Every state across the country has laws regarding the use of motorcycle helmets. In some places, motorcycle helmets are required for every rider, regardless of age. However, that is not the case in Texas. In this state, only those under the age of 21 are required to wear a motorcycle helmet at all times.
What the Law Says
When we look at information directly from the Texas Department of Transportation, we can see that even though there is no universal motorcycle helmet requirement in this state, there are certain individuals who do have to wear a helmet at all times. Any motorcycle rider under the age of 21 must wear a helmet anytime they are on the motorcycle in motion.
Any motorcycle driver or passenger who is 21 years of age or older does not have to wear a helmet if they meet one of the following exemption requirements:
They complete an approved motorcycle operator training course, or
The rider has medical insurance coverage of at least $10,000 to handle any injuries they may sustain in an accident.
Even if individuals meet a requirement that allows them to not wear a helmet when riding a motorcycle, we strongly encourage all motorcyclists to consider wearing a helmet. Information presented by the National Safety Council indicates that more than 25,000 lives were saved by motorcyclists wearing helmets between the years 2002 and 2017.
The CDC says that helmets reduce the risk of head injuries for motorcyclists by 69% and are 37% effective at preventing deaths that would otherwise have occurred for motorcycle drivers. The agency also says that the US could save $1.5 billion in economic costs each year if every motorcyclist wore a helmet.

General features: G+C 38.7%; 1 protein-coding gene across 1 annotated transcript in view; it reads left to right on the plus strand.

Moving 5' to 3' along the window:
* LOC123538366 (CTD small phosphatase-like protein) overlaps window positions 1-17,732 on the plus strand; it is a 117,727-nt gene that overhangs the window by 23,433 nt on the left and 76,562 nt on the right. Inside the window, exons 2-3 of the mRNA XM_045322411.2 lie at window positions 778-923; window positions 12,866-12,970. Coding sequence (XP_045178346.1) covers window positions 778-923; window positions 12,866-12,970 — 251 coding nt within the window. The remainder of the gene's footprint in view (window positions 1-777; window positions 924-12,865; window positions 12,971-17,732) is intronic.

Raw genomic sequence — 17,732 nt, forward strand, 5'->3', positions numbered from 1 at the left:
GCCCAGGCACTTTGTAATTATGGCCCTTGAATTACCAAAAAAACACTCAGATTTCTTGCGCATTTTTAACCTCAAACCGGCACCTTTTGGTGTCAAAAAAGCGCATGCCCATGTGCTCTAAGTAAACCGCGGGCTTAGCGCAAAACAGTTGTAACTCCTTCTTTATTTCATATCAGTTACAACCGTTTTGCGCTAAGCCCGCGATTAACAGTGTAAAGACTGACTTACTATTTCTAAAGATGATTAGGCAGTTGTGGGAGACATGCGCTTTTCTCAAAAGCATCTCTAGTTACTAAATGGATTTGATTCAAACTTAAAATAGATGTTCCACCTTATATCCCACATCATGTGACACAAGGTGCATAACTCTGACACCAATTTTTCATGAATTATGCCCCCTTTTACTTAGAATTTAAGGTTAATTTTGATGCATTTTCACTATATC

Will Not Wearing a Helmet Affect Compensation After an Accident
Not wearing a helmet could affect how much compensation a motorcyclist receives if they are involved in an accident and sustained a head injury, but only in certain circumstances. If a motorcyclist is required to wear a helmet by law, meaning they are under 21 or do not meet one of the exemptions mentioned above, then not wearing a helmet could affect compensation recovery.
A jury could find that the motorcyclist was partially at fault for the incident because they failed to follow the law by not wearing a helmet, but this will only matter if it can be proven that wearing a helmet would have prevented the injury. For example, if a motorcyclist sustains a broken leg in an accident, the failure to wear a helmet will not affect their injury claim. However, if a motorcyclist who was supposed to be wearing a helmet sustains a head injury, they could be held partially liable and receive reduced compensation.
If a motorcyclist was legally not wearing a helmet and was involved in an accident that caused a head injury, it may be harder to place partial fault onto them because they did not break the law by not wearing a helmet.
If you or somebody you love has been injured in a motorcycle accident caused by the negligence of another driver, we encourage you to reach out to a skilled Houston motorcycle accident lawyer as soon as possible. An attorney can work to gather the evidence needed to prove liability and help you recover complete compensation for your losses.